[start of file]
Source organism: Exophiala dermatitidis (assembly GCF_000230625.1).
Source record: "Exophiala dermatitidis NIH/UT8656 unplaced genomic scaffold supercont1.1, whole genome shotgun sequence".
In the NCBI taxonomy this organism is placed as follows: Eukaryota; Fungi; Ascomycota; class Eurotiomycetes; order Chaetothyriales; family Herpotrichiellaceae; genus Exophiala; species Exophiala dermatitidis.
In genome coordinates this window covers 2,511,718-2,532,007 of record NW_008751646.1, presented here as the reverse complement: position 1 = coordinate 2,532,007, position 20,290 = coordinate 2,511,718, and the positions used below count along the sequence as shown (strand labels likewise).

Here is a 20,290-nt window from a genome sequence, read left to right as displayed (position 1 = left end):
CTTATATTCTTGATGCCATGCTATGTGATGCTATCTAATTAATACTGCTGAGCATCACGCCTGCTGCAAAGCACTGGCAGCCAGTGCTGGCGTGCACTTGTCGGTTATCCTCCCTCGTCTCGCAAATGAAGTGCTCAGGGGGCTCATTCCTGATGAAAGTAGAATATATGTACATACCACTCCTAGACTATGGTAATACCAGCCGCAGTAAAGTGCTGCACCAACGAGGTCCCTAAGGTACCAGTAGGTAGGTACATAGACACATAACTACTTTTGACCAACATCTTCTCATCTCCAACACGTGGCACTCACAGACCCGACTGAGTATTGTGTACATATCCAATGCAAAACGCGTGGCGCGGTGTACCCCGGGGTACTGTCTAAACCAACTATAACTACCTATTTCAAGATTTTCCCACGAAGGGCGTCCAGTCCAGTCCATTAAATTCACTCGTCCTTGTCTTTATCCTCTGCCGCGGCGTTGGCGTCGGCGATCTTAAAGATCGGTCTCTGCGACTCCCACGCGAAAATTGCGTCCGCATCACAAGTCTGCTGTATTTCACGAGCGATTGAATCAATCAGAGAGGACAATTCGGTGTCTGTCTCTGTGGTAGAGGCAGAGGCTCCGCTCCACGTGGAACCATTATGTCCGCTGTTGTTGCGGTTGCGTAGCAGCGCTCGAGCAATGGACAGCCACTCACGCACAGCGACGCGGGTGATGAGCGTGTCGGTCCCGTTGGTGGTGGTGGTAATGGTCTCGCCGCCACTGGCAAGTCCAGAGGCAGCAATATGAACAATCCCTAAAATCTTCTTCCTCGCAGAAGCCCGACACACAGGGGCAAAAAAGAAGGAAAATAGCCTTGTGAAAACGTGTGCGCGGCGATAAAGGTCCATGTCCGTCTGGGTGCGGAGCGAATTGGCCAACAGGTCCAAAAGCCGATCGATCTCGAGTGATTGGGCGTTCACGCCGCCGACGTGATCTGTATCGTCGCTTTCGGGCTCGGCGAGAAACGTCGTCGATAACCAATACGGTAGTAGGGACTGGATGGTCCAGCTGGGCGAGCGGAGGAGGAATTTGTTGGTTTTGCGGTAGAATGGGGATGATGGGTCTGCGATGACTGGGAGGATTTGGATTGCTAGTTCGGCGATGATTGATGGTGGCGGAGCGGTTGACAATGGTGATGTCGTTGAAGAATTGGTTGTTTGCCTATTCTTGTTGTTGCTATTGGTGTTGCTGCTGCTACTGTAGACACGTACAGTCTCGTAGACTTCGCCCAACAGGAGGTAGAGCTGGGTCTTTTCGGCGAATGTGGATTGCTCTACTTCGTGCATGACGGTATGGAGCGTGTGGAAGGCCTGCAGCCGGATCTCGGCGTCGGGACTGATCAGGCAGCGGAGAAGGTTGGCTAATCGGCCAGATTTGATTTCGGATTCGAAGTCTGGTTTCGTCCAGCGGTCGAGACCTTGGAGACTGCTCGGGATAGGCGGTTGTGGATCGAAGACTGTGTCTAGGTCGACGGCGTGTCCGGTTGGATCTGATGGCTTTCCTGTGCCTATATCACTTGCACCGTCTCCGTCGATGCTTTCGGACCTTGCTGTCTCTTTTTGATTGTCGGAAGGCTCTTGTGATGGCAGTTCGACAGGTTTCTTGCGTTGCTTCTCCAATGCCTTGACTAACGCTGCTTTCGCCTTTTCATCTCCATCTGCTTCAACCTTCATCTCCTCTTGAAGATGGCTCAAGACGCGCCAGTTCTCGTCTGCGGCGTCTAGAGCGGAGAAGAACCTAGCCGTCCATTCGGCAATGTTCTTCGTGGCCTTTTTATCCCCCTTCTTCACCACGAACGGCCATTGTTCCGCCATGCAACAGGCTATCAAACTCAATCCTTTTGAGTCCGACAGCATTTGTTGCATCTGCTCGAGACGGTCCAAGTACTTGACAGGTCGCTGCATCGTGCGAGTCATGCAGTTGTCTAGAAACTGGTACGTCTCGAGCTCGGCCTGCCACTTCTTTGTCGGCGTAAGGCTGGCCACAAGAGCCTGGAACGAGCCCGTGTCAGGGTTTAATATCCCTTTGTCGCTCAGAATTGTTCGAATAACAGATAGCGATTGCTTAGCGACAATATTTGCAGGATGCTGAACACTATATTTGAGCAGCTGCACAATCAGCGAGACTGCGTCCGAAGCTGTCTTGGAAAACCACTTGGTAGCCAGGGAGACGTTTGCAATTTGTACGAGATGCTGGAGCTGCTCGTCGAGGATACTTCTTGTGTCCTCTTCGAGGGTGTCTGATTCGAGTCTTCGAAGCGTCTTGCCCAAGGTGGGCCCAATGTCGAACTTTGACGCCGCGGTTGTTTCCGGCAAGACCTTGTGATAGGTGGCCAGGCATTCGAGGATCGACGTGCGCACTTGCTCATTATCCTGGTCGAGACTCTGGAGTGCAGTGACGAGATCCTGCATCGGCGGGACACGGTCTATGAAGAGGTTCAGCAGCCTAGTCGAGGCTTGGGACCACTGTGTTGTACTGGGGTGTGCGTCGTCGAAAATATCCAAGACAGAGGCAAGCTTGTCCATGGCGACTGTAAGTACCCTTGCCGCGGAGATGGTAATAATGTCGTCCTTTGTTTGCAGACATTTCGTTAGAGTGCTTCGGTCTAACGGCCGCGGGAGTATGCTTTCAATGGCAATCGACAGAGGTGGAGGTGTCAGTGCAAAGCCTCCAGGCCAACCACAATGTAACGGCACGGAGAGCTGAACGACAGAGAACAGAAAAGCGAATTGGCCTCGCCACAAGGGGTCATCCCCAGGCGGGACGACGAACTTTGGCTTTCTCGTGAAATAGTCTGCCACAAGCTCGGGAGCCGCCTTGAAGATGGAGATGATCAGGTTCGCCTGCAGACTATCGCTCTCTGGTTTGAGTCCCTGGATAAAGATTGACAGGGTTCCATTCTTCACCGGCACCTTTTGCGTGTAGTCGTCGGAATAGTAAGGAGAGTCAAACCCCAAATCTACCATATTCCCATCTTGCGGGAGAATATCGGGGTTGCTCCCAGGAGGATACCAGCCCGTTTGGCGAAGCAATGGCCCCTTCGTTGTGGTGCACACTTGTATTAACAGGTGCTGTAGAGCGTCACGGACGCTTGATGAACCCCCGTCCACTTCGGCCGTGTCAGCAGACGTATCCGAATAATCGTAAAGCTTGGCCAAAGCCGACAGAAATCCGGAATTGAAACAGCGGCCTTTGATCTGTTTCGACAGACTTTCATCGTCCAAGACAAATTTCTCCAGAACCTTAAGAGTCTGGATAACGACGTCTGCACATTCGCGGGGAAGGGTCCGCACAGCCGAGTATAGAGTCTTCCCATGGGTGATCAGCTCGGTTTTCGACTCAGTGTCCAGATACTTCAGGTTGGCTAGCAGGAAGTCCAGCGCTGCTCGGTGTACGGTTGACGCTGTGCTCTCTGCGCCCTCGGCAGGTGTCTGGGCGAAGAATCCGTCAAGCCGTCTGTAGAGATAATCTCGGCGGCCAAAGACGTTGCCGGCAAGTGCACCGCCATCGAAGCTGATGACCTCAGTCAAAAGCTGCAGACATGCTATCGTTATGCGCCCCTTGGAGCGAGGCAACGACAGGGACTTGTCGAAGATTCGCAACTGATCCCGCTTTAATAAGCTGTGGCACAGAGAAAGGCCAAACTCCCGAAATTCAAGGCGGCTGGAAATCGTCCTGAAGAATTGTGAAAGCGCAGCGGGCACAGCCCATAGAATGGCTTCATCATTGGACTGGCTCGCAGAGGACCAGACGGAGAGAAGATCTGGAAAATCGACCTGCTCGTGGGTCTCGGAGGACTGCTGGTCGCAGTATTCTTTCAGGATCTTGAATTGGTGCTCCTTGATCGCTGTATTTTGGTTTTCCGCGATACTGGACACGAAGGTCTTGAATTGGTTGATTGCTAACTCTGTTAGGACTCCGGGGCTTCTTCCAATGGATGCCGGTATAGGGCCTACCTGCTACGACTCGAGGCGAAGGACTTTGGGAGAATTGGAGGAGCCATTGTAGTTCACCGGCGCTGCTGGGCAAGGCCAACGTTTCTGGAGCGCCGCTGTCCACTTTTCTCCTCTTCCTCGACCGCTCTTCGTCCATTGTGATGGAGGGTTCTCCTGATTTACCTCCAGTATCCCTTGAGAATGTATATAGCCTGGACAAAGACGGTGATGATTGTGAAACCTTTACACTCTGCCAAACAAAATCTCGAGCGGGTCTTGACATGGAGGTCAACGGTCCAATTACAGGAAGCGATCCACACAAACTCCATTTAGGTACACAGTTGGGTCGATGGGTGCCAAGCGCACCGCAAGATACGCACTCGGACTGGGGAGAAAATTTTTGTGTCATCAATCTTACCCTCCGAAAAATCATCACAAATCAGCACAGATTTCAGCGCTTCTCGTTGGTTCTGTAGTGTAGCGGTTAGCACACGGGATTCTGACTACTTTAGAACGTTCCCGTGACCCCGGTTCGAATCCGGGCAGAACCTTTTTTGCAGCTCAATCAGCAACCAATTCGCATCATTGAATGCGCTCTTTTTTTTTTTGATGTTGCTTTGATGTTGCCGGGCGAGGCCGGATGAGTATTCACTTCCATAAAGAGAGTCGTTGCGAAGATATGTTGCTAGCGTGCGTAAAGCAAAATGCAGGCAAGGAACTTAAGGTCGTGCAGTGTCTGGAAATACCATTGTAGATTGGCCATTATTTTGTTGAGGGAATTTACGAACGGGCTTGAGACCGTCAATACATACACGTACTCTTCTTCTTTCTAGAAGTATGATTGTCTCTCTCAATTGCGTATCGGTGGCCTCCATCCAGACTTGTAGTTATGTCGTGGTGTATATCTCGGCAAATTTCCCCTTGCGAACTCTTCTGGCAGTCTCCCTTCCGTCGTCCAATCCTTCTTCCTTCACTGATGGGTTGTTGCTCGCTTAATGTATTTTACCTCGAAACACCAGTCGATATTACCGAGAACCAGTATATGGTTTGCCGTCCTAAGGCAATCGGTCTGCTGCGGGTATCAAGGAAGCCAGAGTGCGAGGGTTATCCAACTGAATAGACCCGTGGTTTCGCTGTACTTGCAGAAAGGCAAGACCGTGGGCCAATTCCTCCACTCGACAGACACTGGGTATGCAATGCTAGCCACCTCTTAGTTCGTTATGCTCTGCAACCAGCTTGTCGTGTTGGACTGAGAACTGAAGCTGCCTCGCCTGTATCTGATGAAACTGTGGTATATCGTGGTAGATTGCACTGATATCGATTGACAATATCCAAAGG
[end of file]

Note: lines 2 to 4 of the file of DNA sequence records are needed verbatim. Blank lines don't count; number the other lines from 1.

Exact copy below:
Source record: "Exophiala dermatitidis NIH/UT8656 unplaced genomic scaffold supercont1.1, whole genome shotgun sequence".
In the NCBI taxonomy this organism is placed as follows: Eukaryota; Fungi; Ascomycota; class Eurotiomycetes; order Chaetothyriales; family Herpotrichiellaceae; genus Exophiala; species Exophiala dermatitidis.
In genome coordinates this window covers 2,511,718-2,532,007 of record NW_008751646.1, presented here as the reverse complement: position 1 = coordinate 2,532,007, position 20,290 = coordinate 2,511,718, and the positions used below count along the sequence as shown (strand labels likewise).